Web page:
How is the real estate industry regulated in Australia?

In Australia, the real estate industry is regulated by the various State and Territory Governments.

Considering the responsibilities auctioneers and real estate agents have in holding deposits, money paid for sale items bought at auctions and rental money held on behalf of clients, in many states the real estate industry was unregulated until after the Second World War. In the 1940’s, the various State Real Estate Institutes, many of which were formed in following the First World War, lobbied their respective governments to have the real estate industry regulated and lobbied to have auctioneers and agents licensed to practice and to hold trust accounts.

Most State governments listen to the Real Estate Institutes' proposals and most formed Auctioneers and Agents committees which later were to become in the 1950’s semi autonomous government committees responsible to a Minister of Justice or the State Attorney General to regulate the industry by issuing licences and fining persons who had breach their fiduciary duty as an agent or an auctioneer.

To ensure these committees were not ‘toothless tigers’, the State Governments provided the required legislation to protect the public and allow the Auctioneers and Agents Committees to function effectively. During the 1990’s there was a push to bring all occupational licensing and consumer protection under a common set of rules and whilst each state and territory had their own separate legislation that regulated the real estate agency industry, Auctioneers and Agents committees were disbanded in favour of the State and Territory Consumer Protection and Licensing Authorities taking control whilst a common entry standards was established using a National Training Package so for the first time a licensed real estate agent or an auctioneer can practice in a different state or territory subject to residential status in some case or a commercial location.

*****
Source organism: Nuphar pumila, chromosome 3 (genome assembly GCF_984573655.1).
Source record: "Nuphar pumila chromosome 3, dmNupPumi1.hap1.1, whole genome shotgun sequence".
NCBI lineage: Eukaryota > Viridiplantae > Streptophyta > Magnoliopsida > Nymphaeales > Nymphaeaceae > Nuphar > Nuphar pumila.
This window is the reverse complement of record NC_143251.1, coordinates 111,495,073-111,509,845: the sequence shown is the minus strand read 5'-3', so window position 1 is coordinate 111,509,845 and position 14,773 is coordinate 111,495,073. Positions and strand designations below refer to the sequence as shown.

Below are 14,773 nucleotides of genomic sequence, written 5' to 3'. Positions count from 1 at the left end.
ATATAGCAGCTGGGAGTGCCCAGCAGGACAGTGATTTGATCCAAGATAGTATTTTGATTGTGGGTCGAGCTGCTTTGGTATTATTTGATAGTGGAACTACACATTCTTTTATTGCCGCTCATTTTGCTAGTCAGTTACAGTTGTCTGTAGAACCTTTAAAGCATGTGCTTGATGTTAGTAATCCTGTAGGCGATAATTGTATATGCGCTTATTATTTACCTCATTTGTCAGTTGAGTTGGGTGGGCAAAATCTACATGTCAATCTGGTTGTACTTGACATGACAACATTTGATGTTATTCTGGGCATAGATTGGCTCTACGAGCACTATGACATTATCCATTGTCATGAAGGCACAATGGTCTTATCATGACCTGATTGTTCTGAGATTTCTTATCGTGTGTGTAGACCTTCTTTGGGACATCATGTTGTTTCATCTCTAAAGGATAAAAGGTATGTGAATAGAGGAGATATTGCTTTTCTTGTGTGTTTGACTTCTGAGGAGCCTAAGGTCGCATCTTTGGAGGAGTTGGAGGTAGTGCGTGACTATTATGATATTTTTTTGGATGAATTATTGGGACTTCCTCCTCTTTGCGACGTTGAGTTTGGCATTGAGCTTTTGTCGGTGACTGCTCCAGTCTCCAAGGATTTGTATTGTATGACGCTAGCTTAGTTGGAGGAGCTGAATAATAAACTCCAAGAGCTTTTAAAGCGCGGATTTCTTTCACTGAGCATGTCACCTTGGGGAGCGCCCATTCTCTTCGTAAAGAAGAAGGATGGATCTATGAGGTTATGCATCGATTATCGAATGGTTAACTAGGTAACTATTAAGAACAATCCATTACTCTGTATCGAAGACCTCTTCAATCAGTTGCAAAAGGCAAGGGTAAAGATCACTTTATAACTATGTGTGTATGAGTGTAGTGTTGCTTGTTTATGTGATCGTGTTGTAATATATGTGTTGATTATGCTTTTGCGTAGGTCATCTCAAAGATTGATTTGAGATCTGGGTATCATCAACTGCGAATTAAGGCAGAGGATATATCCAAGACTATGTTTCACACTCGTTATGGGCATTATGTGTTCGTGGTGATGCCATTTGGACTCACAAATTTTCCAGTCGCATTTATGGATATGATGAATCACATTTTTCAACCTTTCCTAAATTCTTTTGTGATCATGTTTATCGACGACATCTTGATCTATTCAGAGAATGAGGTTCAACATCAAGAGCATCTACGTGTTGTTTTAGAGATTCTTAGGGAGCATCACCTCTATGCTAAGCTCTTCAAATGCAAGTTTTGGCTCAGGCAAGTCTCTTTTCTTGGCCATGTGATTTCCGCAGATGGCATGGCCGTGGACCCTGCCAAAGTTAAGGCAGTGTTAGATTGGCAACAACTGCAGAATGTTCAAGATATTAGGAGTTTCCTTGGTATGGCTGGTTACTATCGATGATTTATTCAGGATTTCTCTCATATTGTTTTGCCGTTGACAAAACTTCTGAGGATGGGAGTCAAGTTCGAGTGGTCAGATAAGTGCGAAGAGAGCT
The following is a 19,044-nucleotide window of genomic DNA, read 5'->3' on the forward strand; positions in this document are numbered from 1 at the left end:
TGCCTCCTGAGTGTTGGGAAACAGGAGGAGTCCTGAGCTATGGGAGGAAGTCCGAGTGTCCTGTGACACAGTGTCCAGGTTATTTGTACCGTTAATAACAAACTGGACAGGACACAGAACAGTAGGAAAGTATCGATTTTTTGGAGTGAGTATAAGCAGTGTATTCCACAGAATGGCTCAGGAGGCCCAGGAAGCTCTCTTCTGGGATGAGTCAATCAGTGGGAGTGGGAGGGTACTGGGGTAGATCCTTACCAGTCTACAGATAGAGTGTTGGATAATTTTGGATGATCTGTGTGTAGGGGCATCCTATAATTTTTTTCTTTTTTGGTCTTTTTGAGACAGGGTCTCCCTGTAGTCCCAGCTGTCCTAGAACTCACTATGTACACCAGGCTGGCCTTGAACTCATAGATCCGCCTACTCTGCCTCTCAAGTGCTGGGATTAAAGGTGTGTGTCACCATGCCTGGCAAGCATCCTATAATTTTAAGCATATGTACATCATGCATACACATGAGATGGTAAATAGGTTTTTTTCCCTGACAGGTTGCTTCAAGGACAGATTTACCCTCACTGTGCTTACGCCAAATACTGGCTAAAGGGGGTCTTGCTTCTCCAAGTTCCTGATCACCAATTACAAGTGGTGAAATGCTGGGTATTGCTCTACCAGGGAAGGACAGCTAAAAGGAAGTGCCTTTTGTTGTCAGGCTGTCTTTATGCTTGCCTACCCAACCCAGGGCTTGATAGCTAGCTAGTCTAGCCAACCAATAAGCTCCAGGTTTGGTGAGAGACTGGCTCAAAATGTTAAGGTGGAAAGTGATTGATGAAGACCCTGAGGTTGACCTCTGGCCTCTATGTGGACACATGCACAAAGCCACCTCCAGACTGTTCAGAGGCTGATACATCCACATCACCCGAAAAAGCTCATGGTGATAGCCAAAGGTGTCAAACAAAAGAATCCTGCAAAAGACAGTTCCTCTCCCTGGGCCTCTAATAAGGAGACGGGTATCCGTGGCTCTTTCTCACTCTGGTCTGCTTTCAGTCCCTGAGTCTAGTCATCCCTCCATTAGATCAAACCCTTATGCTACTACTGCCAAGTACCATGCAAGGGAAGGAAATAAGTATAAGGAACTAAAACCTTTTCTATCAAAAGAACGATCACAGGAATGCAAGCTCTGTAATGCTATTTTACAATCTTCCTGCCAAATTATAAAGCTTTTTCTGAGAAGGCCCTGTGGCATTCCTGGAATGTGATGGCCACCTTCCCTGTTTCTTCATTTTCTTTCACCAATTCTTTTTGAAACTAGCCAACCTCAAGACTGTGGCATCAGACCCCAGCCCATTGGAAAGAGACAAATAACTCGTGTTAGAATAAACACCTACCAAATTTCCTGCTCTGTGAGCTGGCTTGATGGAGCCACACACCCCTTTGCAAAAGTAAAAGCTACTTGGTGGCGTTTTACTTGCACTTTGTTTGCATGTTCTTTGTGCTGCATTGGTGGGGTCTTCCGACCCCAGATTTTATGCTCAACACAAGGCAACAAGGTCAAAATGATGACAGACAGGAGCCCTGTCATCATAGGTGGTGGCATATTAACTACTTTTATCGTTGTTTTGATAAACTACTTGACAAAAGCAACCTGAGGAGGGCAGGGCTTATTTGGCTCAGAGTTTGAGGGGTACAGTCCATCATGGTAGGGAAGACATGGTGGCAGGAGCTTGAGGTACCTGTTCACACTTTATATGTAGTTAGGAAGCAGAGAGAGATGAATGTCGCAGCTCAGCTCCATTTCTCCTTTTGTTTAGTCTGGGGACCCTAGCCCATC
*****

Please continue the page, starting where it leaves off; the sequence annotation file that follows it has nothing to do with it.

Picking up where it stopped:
Today all auctioneers, real estate agents, stock and station agents have to hold a licence issued by the respective State or Territory Government. In some States and Territories, Business Brokers, Livestock Auctioneers and Strata Managers have also have to hold a licence.Real estate sales staff and property managers and property management staff have to hold a certificate of registration issued by the respective State and Territory Governments. All CENTURY 21 sales staff, property managers and property management staff are registered and receive additional training to ensure that they are able to carry out their duties to the highest standard. 

Posted by Reality Bytes - Real Estate Training Blog on 19/10/2009 at 5:07 PM | Categories:


Write your comment

Leave this field empty: